Avoid Neglecting Your Health in Midlife

A recent online survey carried out by the Natural Health Advisory Service reveals that 50 percent of women are neglecting their health in midlife and unless they take better care of themselves they risk spending the later years of life overweight, in pain and depressed.
The survey, which was conducted on more than 1200 women between the ages of 35 and 64 to assess their health prospects for midlife, found that lifestyle factors such as diet, exercise, alcohol, and smoking seem to be strongly associated with mental and physical health problems.
This survey clearly demonstrated that women who are achieving four or five of the healthy targets had better general health, far more energy, fewer aches and pains and good levels of libido than those who were meeting fewer targets.
The underlying message is that you don’t have to make radical lifestyle changes to improve your quality of life and to overcome the various symptoms of the menopause.
Read on and find out how making a few small lifestyle changes could make all the difference between healthy midlife and one potentially beset with problems.
Non-smokers have fewer aches and pains, fewer bowel problems, better sleep patterns and are less depressed. Additional benefits: These include fewer hot flushes, sweeter breath, greater lung capacity, smoother skin, better fitness levels not to mention a reduced risk of cancer and many other respiratory disorders.
Make a date and draw up a plan of action, working out which methods are best for you. Throw away all ashtrays, lighters, and tobacco. Change your routine – for example, if you usually have a cigarette with your mid-morning coffee have a glass of juice instead, or give it a break for a couple of days. And try to avoid the shop where you usually buy cigarettes. Stock up on snacks such as sugar-free gum, nuts, raw fruit, and vegetables. Herbal remedies such as valerian may help reduce any anxiety pangs. The more encouragement you get the more successful you are likely to be, so ask your friends and family for their support. Don’t think about becoming a non-smoker. The moment you stub out that last cigarette you are a non-smoker.
Regular exercisers report more energy and less fatigue, as well as better sleep, less anxiety, and depression, plus a reduction in mood swings and good levels of libido. Additional benefits: Exercise can ward off age-related illnesses such as osteoporosis and heart disease and help you to keep a check on middle age spread. What’s more keeping active improves your circulation so your skin will look better and you will feel more body confident.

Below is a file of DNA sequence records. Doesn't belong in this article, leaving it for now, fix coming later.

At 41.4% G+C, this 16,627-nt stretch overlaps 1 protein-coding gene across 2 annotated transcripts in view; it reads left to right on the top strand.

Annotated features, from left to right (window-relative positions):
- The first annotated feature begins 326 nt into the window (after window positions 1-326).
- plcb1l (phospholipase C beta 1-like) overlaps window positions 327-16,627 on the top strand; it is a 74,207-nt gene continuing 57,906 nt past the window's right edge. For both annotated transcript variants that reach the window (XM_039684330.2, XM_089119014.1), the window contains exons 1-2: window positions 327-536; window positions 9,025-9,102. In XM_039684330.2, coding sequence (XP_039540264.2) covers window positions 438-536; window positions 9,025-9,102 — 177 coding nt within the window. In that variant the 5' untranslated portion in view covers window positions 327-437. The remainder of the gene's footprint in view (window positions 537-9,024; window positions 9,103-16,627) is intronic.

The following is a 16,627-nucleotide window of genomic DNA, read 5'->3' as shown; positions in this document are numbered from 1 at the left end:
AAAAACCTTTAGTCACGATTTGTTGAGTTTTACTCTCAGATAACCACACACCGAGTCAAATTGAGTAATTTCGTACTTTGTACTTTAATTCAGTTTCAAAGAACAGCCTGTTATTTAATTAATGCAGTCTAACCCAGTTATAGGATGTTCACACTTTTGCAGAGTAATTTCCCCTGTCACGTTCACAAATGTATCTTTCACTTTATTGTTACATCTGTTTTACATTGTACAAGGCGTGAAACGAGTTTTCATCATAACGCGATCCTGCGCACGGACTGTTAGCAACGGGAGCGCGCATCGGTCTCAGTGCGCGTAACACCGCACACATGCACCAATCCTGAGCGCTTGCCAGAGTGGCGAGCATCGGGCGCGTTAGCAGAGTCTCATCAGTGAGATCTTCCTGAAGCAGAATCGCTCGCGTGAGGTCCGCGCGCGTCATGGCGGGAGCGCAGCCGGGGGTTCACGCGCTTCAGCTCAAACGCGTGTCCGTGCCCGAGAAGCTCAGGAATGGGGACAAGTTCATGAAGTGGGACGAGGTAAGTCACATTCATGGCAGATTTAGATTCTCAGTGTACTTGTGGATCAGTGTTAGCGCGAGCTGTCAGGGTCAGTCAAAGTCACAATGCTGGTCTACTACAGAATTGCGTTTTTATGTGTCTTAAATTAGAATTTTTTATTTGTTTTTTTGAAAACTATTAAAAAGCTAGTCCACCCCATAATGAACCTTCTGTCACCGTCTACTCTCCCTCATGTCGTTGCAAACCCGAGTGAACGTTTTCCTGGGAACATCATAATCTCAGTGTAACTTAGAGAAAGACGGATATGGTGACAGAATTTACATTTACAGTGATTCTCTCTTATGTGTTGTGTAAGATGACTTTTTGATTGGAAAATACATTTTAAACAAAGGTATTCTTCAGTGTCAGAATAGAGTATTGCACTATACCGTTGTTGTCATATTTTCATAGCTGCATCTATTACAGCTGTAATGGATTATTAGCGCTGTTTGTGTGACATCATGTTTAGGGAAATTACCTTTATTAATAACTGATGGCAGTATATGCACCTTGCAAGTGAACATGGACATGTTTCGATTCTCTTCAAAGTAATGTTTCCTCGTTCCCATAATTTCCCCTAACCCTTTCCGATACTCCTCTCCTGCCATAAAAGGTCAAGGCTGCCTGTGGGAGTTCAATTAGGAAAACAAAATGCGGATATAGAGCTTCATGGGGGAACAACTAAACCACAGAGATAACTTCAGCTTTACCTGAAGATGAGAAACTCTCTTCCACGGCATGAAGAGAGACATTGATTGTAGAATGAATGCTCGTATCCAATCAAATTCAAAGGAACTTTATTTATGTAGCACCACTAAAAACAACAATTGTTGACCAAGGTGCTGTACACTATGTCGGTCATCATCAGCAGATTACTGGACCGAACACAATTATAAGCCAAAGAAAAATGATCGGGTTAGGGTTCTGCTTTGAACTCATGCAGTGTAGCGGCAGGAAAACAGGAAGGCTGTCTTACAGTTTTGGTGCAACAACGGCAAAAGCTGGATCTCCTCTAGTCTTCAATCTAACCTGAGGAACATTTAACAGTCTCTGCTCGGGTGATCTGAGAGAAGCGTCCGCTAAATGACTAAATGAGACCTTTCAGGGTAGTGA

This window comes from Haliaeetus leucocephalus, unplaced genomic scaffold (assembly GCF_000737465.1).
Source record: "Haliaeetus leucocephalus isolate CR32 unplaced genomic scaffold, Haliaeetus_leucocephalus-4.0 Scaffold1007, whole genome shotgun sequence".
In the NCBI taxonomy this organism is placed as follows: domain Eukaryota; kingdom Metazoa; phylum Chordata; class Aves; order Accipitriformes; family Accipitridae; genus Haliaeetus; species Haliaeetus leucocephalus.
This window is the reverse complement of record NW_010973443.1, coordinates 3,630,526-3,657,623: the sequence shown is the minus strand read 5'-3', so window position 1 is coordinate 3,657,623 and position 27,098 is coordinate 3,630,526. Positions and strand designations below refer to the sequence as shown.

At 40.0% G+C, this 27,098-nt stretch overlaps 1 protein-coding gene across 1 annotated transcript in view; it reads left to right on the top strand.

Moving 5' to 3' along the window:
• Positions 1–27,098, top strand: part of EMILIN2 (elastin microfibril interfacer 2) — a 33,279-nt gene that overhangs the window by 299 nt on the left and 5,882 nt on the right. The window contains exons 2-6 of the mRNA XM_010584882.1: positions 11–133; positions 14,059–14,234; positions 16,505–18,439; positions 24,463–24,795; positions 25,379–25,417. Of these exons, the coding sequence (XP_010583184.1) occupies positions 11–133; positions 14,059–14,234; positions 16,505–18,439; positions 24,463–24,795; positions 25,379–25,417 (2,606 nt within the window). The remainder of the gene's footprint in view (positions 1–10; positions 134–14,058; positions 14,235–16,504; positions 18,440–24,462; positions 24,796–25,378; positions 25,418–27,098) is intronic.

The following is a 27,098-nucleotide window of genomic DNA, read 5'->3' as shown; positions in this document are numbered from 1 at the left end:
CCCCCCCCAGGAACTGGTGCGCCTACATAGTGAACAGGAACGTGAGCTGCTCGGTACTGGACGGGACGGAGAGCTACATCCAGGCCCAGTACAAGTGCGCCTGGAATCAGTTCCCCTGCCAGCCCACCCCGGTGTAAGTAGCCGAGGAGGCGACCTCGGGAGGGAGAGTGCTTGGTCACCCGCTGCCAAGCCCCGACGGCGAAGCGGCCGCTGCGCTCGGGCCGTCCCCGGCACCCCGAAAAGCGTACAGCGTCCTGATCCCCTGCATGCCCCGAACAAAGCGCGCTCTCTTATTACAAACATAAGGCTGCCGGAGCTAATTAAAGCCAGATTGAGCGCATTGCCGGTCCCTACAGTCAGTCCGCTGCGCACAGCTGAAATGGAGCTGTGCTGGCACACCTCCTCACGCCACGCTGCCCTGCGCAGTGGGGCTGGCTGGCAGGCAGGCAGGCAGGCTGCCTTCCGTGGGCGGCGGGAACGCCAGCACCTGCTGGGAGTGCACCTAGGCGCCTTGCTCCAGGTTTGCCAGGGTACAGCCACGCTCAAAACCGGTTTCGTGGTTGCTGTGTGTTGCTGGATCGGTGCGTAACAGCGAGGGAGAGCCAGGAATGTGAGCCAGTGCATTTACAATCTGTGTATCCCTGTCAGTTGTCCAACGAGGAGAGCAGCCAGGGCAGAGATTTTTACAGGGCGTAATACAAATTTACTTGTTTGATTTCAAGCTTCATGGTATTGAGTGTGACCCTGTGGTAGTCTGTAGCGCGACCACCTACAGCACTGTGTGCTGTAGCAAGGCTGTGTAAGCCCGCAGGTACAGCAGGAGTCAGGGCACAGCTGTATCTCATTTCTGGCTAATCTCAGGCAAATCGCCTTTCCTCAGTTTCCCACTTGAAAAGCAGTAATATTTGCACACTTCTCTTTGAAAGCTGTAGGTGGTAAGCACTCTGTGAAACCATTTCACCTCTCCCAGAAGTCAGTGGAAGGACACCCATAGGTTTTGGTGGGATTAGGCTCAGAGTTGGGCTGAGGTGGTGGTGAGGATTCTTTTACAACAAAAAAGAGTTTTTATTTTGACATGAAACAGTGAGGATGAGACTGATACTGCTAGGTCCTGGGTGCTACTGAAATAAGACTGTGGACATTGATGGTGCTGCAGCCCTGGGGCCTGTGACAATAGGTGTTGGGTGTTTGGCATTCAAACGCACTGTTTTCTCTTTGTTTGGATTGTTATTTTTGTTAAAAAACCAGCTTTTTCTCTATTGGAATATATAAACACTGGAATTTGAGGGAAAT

Aim to exercise for at least half an hour five times a week. Weight-bearing activities, which include any exercise that puts weight through your bones such as jogging, brisk walking, racquet sports, weight lifting, and skipping are the best options. Walk up the stairs instead of taking the lift whenever possible. Walk to the shops rather than jumping in the car. If traveling by public transport get off one stop early and walk the rest of the way. Sex is great exercise and research shows those who make love twice a week have fewer hot flushes than those who don’t.
Nondrinkers have more energy, better concentration, fewer mood swings and sleep better. Additional benefits: Watching what you drink (i.e. keeping within the recommended 14 units a week) helps to lower your risk of heart disease as well as a host of other conditions such as digestive disorders, liver disease, osteoporosis, and cancer.
Have at least two alcohol-free days a week. Alternate alcoholic drinks with soft drinks or water. Don’t drink more than one unit an hour. If you are drinking set yourself a limit of two to three units and keep to it. Stick to pub measures of spirits and dilute them well with plenty of water. Avoid binge drinking (more than eight units in one session).
Fish eaters, especially those who went for oily fish, report more energy, less fatigue, fewer aches and pains, better bowel health and higher libido as well as low levels of depression and anxiety. Additional benefits: Oily fish is rich in essential fatty acids (EFAs), especially omega-3, which can help protect against heart disease, boost circulation as well as being vital for a healthy brain and nervous system and promoting healthy skin, hair and nails.
Aim to eat two portions of fish a week, one of which should be oily. Mackerel, sardines, salmon, tuna and pilchards are all good choices. Consider taking a supplement such as cardiozen – with more than 80 % of the fish oil being omega-3, just one capsule a day will address most people’s requirements for this crucial nutrient.
Regular fruit and vegetable eaters are less depressed, experience fewer mood swings, fatigue and aches and pains. They also report good levels of libido. Additional benefits: Green and yellow vegetables and beans are a good source of phytoestrogens – substances similar to human oestrogen which have been shown to benefit menopausal symptoms such as hot flushes, as well as helping to protect against heart disease and osteoporosis.
Aim to eat five portions of fruit and vegetables a day. Keep a food diary for a couple of days to see exactly how much fruit and veg you are actually eating, and then look at ways to sneak in more. Soya beans (and all soya products), flaxseeds, lentils, chickpeas, mung beans, sunflower, pumpkin and sesame seeds are rich sources of phytoestrogen. Consider taking a phytoeostrogen supplement such as Novogen’s Promensil.
Maryon Stewart studied preventive dentistry and nutrition at the Royal Dental Hospital in London. She established the Woman’s Nutritional Advisory Service in 1987.
She has guided over 1,000,000 women through menopause and helped many of them become symptom free within just 3 to 4 weeks.

  • Partner links